The second pillar of his plan involves helping people gain equal opportunities to succeed and find their purpose, through donations of money and time, because “when more people can turn their dreams into something great, we’re all better for it.”
His third path to purpose, unsurprisingly, involves a concept he knows something about: building community.
“We get that our greatest opportunities are now global. We can be the generation that ends poverty, that ends disease. We get that our greatest challenges need global responses too. No country can fight climate change alone or prevent pandemics. Progress now requires coming together not just as cities or nations, but also as a global community.”
From Kirkland House to Palo Alto
Similar to Bill Gates, another Harvard dropout turned tech billionaire, Zuckerberg, an entering member of the Class of 2006, left Cambridge in the fall of 2005 for Silicon Valley and never looked back. In Palo Alto, Calif., the young computer whiz transformed the company he had created with his roommates in his Kirkland House dorm room less than a year earlier into a revolutionary social media platform that has fundamentally reshaped how people connect with each other globally. Early in his talk, Zuckerberg poked fun at his Harvard track record.
“I’m honored to be with here you today because, let’s face it, you accomplished something I never could. If I get through this speech today, it’ll be the first time I actually finish something here at Harvard.”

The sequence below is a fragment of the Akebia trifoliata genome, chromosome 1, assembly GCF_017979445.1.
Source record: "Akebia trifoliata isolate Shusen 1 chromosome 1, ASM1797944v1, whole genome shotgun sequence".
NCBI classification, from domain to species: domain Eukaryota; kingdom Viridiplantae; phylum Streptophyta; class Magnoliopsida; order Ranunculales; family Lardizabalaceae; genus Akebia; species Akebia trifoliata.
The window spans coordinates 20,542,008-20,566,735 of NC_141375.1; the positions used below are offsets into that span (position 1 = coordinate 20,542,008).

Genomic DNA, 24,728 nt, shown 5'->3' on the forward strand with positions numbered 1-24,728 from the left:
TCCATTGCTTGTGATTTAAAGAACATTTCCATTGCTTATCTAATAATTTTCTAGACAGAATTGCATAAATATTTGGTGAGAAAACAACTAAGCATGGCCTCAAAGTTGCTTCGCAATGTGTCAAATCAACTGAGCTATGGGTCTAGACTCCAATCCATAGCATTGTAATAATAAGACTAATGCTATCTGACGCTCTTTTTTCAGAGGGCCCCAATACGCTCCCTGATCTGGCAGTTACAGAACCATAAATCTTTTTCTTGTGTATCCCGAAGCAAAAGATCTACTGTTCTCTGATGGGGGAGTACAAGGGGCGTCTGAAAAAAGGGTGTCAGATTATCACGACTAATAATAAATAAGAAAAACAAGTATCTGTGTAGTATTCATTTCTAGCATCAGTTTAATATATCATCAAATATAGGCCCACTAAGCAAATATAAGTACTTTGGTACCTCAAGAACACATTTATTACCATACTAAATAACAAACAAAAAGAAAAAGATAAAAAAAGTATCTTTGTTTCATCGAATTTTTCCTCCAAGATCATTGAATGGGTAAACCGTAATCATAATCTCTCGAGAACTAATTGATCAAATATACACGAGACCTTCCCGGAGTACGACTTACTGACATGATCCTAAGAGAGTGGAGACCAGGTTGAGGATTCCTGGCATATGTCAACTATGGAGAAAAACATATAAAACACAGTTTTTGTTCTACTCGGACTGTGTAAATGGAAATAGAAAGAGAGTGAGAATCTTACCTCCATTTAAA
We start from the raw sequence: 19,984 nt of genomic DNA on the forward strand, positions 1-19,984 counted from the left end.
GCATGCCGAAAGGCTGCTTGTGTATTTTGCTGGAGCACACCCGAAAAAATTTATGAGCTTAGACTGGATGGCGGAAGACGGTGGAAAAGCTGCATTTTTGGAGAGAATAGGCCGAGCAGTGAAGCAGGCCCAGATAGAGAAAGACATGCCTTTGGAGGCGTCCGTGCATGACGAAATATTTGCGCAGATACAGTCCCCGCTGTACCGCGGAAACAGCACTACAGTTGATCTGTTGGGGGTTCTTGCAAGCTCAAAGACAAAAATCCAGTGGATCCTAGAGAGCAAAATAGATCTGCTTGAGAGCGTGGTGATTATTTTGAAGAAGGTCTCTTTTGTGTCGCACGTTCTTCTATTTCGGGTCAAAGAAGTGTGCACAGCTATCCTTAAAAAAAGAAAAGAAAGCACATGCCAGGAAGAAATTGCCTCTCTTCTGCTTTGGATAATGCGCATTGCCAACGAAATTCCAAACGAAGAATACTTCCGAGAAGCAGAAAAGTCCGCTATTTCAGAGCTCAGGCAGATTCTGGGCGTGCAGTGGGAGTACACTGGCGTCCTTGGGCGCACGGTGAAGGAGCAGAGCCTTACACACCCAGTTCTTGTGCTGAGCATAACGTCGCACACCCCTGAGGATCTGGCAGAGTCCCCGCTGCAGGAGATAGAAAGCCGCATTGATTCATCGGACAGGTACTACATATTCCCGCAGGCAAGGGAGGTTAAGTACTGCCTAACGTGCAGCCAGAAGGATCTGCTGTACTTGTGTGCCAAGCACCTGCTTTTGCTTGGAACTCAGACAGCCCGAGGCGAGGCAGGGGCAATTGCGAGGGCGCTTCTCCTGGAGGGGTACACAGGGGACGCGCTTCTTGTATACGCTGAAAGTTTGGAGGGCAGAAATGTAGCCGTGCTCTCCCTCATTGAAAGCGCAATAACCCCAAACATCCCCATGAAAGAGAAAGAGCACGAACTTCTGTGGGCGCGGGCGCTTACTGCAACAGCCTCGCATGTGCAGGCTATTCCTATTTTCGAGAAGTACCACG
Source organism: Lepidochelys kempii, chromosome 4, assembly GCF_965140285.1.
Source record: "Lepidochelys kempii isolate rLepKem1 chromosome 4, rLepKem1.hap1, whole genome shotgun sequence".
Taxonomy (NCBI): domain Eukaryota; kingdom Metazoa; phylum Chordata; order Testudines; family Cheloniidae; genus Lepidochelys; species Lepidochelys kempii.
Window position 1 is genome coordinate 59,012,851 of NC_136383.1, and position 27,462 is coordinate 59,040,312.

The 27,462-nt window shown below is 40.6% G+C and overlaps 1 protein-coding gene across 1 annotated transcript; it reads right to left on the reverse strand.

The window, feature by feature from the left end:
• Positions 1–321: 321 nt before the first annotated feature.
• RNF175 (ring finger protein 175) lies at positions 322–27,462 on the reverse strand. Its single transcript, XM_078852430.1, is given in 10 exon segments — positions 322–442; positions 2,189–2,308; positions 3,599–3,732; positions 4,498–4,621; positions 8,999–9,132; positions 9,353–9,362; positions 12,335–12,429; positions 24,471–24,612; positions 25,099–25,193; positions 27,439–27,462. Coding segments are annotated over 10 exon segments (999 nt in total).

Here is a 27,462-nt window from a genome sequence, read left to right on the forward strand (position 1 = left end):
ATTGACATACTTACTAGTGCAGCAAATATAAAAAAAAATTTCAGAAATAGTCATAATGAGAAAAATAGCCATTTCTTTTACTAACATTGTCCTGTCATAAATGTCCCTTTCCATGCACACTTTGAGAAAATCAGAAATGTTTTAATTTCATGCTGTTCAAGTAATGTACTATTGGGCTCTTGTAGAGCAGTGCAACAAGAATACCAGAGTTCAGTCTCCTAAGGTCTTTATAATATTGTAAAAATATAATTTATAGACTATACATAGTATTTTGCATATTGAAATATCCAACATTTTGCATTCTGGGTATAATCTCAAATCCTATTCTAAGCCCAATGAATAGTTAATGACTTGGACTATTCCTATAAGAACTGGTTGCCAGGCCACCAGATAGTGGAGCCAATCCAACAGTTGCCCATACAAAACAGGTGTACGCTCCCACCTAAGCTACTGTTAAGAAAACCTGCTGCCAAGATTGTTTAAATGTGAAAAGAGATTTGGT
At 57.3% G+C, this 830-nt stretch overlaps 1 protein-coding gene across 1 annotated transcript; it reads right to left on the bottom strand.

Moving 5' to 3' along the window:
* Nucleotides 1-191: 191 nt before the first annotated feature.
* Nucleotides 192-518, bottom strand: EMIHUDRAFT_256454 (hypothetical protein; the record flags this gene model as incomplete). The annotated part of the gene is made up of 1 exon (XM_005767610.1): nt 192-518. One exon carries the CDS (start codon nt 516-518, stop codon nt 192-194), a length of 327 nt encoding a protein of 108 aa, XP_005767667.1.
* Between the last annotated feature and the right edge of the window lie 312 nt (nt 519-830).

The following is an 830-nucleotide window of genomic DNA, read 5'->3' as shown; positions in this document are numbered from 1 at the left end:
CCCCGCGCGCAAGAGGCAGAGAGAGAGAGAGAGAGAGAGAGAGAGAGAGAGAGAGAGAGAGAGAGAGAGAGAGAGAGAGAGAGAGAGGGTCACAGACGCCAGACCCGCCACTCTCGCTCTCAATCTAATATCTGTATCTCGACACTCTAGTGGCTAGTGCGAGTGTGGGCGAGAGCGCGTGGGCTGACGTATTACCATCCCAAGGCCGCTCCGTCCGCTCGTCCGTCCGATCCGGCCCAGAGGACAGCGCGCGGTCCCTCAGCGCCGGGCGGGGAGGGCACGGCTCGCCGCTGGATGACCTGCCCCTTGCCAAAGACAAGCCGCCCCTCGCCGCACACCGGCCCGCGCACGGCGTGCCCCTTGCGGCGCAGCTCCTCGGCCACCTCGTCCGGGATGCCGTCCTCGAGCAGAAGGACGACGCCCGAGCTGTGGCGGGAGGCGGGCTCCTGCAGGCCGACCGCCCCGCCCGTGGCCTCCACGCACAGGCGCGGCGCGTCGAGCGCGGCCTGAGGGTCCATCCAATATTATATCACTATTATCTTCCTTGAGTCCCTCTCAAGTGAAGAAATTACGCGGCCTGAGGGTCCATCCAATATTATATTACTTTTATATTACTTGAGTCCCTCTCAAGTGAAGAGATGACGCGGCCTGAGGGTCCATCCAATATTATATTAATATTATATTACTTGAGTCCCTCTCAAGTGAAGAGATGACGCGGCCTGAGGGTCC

Zuckerberg also reminisced about his time at Harvard and his best memory, meeting another undergraduate at a going-away party in his honor. He said his College friends (and his parents) were certain he was about to be thrown out of Harvard for his actions in founding the precursor to Facebook, facemash.com, a controversial website that let people rate the attractiveness of fellow undergrads.
The situation drew the ire of administrators and classmates, but also brought him to that party to meet his future wife, Priscilla Chan ’07, “the most important person in my life.”
“We have all started lifelong friendships here, and some of us even families. That’s why I’m so grateful to this place. Thanks, Harvard.”
At Facebook, Zuckerberg became the youngest self-made billionaire in history at age 23, overseeing a company that today lets close to 2 billion users share everything from baby pictures and birthday wishes to favorite recipes and political views.
In recent years, he has dedicated more attention, and his fortune, to philanthropy. With Chan, he created the Chan Zuckerberg Initiative in 2015, backed by a promise to devote 99 percent of their earnings from Facebook stock shares to fund the organization’s mission of curing disease and promoting education.
@From Harvard Press